Conservation Impact of the Case: neutral
Detroit Edison Co. v. Dep’t of Treas., 498 Mich. 28, 869 N.W.2d 810 (2015)
The Court was asked to determine whether the electric transmission distribution equipment of a utility company was subject to the industrial-processing exemption from the state’s use tax. The Court held that because the utility’s electric transmission equipment was used both for tax-exempt industrial-processing activities, and for non-exempt shipping and distribution activities, the equipment was partially subject to the use tax. The Court remanded the case to the Court of Claims for the Department of Treasury to determine the amount of tax owed by the utility.
Michigan LCV Analysis
The ruling reduces the tax liability of electric utility companies in Michigan, by at least partially exempting their distribution equipment and machinery from the state’s use tax. This may be beneficial for ratepayers and the environment, assuming the utility passes on these cost savings to its customers or re-invests it in clean energy development, which is not at all certain. Additionally, by expanding the scope of the industrial-processing tax exemption beyond the scope determined by the Department of Treasury through its prior rulemaking, this ruling will lead to reduced tax revenues to the state. This could negatively impact conservation projects that receive their funding through the state general fund. As a result, the impacts of this court decision on the environment and on utility customers is generally unknown.
The Michigan Department of Treasury conducted an audit of state tax payments made by Detroit Edison Company (DTE) between 2003 and 2006, and determined that DTE owed $13 million in back taxes because it had improperly claimed the industrial-processing exemption from the state use tax for its transmission equipment located outside its generation plants. DTE paid the disputed amount under protest, and brought suit against the Department in the Court of Claims, arguing that its tangible personal property used for electricity transmission qualified for the tax exemption. The Court of Claims granted summary disposition to DTE, and on appeal the Court of Appeals affirmed. The Michigan Supreme Court granted leave to appeal.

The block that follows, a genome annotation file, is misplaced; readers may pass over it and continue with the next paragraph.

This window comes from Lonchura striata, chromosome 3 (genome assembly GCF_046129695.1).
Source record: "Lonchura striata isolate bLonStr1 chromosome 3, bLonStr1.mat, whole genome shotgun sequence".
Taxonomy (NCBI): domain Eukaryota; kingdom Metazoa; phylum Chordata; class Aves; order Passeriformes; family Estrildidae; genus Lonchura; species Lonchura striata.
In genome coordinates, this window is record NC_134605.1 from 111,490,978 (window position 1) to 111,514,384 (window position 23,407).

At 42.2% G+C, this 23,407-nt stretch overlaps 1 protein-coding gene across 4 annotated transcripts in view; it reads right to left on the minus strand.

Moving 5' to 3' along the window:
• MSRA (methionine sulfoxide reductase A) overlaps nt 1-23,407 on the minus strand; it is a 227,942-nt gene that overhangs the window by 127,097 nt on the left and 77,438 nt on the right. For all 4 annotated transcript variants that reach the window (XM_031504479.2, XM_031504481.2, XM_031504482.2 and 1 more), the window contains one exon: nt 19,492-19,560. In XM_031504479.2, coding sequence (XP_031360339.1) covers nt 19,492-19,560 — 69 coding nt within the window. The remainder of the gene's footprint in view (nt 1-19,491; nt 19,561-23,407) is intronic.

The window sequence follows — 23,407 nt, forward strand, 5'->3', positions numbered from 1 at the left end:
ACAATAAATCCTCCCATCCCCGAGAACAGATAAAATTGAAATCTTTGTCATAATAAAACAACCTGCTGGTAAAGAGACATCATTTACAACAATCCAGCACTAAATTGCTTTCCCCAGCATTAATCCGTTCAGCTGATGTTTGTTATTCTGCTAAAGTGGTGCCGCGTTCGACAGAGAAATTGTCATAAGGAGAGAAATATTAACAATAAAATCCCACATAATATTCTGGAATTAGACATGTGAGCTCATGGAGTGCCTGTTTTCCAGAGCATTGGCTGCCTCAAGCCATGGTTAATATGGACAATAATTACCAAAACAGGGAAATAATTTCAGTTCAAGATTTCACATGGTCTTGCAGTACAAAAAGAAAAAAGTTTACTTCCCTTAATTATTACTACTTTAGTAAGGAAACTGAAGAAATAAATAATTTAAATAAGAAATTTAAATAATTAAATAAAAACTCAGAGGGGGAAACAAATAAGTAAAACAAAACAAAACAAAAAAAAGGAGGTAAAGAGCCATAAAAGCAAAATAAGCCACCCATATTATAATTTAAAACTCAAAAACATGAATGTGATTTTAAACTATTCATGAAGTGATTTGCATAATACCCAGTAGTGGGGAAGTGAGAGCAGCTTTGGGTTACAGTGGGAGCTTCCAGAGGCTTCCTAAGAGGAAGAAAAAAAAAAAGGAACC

Was the Court of Appeals correct in its determination that the electric transmission equipment and machinery of DTE qualified in full for the industrial-processing exemption from the state’s use tax?
In a 4-3 split, the Court held that the electric transmission distribution equipment and machinery owned by DTE was simultaneously used for exempt industrial-processing activity and nonexempt shipping and distribution activities. DTE was therefore entitled to an industrial-processing exemption based on the percentage of exempt use to total use, as determined by a reasonable formula or method approved by the Department of Treasury and decided in the Court of Claims. In making this determination, the majority effectively held invalid a regulation that had been promulgated by the Department of Treasury, which had declared the sale of property used in the transmission of electricity to be taxable.
In dissent, Justice Kelly, joined by Justices Zahra and McCormack, would have held that none of the equipment used by DTE to distribute electricity from the power plant to its eventual end user qualifies for the industrial-processing exemption. Rather, the dissenting justices reasoned that this equipment is best categorized as facilitating shipping and distribution of the electricity, not industrial processing, and should therefore be subject to the normal six percent state use tax, without any tax exemption.
Please remember that rulings in environmental cases are often based on non-environmental factors. The University of Michigan Law School did not participate in the rating process and takes no position regarding support or opposition for any judicial candidates.